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Eastern Unveils 2016 TIMPANI Toy Study Results

Published on December 13, 2016

Eastern Unveils 2016 TIMPANI Toy Study Results

Eastern Connecticut State University’s Center for Early Childhood Education announced on Dec. 12 that “Plus-Plus®,” a toy made by the Danish company Plus-Plus®, has been named the 2016 TIMPANI (Toys that Inspire Mindful Play and Nurture Imagination) Toy.

The annual toy study, which is now in its eighth year, investigates how young children play with a variety of toys in natural settings.  This year, 10 toys were selected for the study by teachers, faculty and student researchers.  The toys were placed in preschool classrooms in Eastern’s Child and Family Development Resource Center, and student researchers used hidden cameras to videotape children playing with the toys.  Researchers then coded the footage according to the study’s evaluation rubric, which includes four subscales: thinking and learning, cooperation and social interaction, creativity and imagination, and verbalization.

“The TIMPANI study is ground-breaking, empirical and thought-provoking, and has garnered international attention since we started it eight years ago,” said Eastern President Elsa Núñez. “Eastern faculty and students are providing research-based guidance to preschool teachers, parents and others on toys that promote children’s intellectual growth, social interaction and creativity. In the process, our early childhood education students are learning to conduct empirical research of the highest quality.”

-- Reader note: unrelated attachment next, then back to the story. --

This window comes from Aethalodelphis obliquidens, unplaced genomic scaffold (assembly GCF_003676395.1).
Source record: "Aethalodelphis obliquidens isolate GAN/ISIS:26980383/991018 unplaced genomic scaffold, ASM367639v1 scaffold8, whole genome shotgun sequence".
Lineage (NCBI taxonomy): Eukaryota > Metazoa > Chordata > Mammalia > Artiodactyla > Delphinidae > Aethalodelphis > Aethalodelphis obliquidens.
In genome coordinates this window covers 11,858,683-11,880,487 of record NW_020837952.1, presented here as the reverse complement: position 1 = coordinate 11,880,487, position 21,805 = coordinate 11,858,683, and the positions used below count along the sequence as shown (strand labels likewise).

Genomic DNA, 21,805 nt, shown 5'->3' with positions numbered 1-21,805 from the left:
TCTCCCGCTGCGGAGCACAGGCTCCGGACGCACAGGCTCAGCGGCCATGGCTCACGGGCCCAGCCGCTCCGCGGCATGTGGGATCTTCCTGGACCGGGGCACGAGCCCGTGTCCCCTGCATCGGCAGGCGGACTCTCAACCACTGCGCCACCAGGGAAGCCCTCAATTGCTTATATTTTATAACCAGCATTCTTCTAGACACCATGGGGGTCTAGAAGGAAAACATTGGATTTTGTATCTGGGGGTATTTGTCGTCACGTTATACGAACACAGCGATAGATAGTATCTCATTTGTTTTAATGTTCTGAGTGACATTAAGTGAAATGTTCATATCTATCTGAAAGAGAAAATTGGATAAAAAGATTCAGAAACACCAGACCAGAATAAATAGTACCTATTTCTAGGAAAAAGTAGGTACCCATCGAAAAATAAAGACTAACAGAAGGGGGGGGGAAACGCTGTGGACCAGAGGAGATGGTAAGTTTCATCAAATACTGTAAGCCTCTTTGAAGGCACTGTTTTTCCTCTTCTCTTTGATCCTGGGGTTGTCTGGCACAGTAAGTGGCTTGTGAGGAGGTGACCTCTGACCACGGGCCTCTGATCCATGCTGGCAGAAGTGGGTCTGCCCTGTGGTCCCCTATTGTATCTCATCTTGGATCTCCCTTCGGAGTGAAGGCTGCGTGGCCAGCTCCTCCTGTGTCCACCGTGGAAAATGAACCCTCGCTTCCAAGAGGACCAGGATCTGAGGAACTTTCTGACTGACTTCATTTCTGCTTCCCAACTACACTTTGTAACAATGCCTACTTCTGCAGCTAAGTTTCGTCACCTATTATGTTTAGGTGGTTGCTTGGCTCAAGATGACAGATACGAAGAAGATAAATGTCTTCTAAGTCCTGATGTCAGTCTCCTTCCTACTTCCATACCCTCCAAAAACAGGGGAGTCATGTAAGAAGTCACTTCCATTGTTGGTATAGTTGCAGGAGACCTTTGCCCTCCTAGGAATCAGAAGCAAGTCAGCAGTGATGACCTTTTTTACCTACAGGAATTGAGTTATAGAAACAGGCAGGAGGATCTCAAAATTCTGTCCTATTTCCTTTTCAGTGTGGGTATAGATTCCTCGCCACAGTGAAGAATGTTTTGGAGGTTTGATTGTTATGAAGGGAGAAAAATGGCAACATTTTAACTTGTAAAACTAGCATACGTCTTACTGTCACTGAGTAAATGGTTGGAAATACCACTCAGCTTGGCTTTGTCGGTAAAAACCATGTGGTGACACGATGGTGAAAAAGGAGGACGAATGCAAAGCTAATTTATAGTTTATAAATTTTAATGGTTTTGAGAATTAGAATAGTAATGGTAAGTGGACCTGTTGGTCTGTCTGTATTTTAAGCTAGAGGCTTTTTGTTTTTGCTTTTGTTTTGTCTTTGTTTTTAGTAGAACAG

Plus-Plus® (Midi size) received the highest overall score in this year’s study.  It also scored the highest in the “thinking and learning” and “creativity and imagination” subscales.  In addition, the toy scored very highly with both boys and girls and with children from different ethnic and socioeconomic backgrounds.

“This was a toy that children from all different backgrounds could play with at a very high level,” said Julia DeLapp, director of the Center for Early Childhood Education. “We didn’t see some of the gender differences that we did with other toys, and children from different ethnic and socio-economic backgrounds played with it at equally high levels of play quality.”

Leah Slawinowski, a psychology and early childhood education student involved in the study, said, “I think that Plus-Plus did really well overall because you can do so many different things with it.  Children could build simple structures and develop their fine motor skills, or build something to be used in an elaborate pretend-play scenario.”

Professor Jeffrey Trawick-Smith, principal investigator of the study and Phyllis Waite Endowed Chair of Early Childhood Education, noted, “Plus-Plus is a construction toy, and we’ve found from previous research that construction toys do very well on our evaluation rubric.  As children are building with these toys, they’re creating designs; they’re testing out their designs; they’re re-building their structures.  So if you think about it, construction toys like Plus-Plus are really simple engineering tools for very young children.”  Plus-Plus® is the fourth construction toy to be named the TIMPANI toy of the year since the study began in 2010.